SAN FRANCISCO — Hewlett-Packard reported fiscal fourth-quarter revenue and profit that topped analysts estimates, boosted by corporate demand for servers, computers and networking equipment.
Revenue for the period that ended Oct. 31 was $29.1 billion, compared with the $27.8 billion average estimate of analysts, the company said Tuesday in a statement. Profit excluding some items was $1.01 a share, compared with the $1 average estimate.
CEO Meg Whitman, in her third year at the helm, is cutting costs and rebuilding relationships with customers and resellers to move past a slump in which the company churned through three CEOs and lost share in almost all of its key markets. Business demand for PCs has helped offset a global slump, while Whitman renewed product development in areas including printers and computer servers.
The enterprise PC market seems to be stabilizing, and Megs made progress, Jayson Noland, an analyst at Robert W. Baird & Co. who has the equivalent of a hold rating on the stock, said in an interview. Shes picked morale up from a low point under Leo, he said, referring to former CEO Leo Apotheker, who was ousted in 2011 in favor of Whitman.
The shares for the Palo Alto, Calif.-based company rose as much as 8.3 percent in extended trading to $27.17 after closing down less than 1 percent at $25.09 in New York.
Net income was $1.41 billion, or 73 cents a share, compared with a $6.85 billion loss, or $3.49 a share, in the fourth quarter of last year. Revenue in the same period a year earlier was $29.96 billion. Cash flow from operations increased 10 percent.
A year ago at this time, the company disclosed an investigation into accounting fraud at its Autonomy software unit, which it had bought for $10.3 billion. Hewlett-Packard took an $8.8 billion write-down on the acquisition.
Profit excluding some items will be 82 cents to 86 cents a share for the current period, compared with the average 85-cent estimate, according to data compiled by Bloomberg.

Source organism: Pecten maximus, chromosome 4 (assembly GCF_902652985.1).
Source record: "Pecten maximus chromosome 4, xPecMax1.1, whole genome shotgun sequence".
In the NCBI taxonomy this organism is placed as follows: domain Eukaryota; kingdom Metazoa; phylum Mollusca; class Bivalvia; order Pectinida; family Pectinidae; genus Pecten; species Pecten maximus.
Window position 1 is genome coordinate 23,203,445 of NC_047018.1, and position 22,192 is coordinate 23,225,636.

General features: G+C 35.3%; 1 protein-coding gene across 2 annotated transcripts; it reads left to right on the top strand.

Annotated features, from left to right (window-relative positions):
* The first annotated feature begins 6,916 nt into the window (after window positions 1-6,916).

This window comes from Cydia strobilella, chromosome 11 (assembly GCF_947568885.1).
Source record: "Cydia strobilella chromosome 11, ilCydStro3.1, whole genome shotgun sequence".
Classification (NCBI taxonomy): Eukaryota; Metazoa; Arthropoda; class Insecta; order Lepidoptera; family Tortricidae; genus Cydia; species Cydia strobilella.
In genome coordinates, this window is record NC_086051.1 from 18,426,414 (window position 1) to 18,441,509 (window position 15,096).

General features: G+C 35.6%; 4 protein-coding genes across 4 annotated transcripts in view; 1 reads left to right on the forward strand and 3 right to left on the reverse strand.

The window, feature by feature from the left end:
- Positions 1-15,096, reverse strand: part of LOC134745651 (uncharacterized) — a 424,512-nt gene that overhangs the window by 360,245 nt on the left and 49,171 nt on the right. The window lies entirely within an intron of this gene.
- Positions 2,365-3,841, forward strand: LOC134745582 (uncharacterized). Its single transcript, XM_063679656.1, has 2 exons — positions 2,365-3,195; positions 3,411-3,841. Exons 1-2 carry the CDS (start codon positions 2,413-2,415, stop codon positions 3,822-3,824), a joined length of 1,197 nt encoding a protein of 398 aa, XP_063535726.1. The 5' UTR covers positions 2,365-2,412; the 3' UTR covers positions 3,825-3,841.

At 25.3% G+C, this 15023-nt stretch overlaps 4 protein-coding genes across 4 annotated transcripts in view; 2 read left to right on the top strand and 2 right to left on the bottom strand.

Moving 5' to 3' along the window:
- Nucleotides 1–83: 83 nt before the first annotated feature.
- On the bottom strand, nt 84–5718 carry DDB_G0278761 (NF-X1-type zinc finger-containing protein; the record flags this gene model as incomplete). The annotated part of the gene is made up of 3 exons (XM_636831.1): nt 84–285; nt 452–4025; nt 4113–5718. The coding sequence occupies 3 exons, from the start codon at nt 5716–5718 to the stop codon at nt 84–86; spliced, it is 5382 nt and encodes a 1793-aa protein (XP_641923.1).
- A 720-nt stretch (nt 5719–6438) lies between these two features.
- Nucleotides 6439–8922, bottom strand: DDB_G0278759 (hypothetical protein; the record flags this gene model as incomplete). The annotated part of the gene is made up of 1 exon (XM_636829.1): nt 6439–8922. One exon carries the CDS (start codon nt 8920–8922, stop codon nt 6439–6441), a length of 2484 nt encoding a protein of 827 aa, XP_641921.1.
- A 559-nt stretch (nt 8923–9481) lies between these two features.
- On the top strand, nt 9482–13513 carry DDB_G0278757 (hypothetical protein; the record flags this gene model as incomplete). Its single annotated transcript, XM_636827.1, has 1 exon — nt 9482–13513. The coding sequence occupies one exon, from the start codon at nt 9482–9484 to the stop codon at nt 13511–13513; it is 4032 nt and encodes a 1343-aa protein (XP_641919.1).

Whitman made her forecast even as the coming year has been a moving target. The CEO had initially said revenue would rise in fiscal 2014 as PC sales stabilized, then scrapped that prediction in August amid a prolonged PC slump and weak demand for data-center equipment and services. At an Oct. 9 meeting with analysts in San Jose, Calif., she said the year-over-year sales decline would moderate after this year.
In the fourth quarter, revenue in the companys enterprise group which includes servers, storage and networking gear rose 1.8 percent from a year earlier. There were a few other pockets of growth, including commercial PCs, where revenue increased 4 percent. Sales declined in most other businesses, such as consumer PCs, printers, software and enterprise services.
Corporations are spending more on technology, with companies upgrading to PCs that have Microsofts newer Windows operating system and away from Windows XP, said Noland.
Hewlett-Packards earnings report follows tepid results from enterprise computing suppliers including Cisco Systems and International Business Machines. Cisco on Nov. 13 forecast its first quarterly sales decline in four years as the networking equipment maker cited slower spending by phone companies and large corporations.
IBM on Oct. 29 said it added $15 billion to its stock buyback plan after a sixth straight quarter of declining sales.
Whitman has rewarded shareholders who held on the past few years. The company said at the Oct. 9 analyst meeting that at least 50 percent of its free cash flow will be returned to shareholders via dividends and buybacks in 2014.
Whitman is trying to make the most of a technology behemoth that sells everything from PCs and home printers to the servers, networking gear and software that power corporate data centers. Hewlett-Packard is behind in mobile computing, where tastes are shifting from notebooks to tablet computers and smartphones, and is competing with healthier rivals including Apple and Samsung Electronics.
In the corporate computing market, Hewlett-Packard is squaring off against Cisco, EMC, Oracle, IBM and Dell, which last month went private in a $24.9 billion leveraged buyout by its founder. A host of enterprise computing startups are also winning a bigger chunk of companies spending.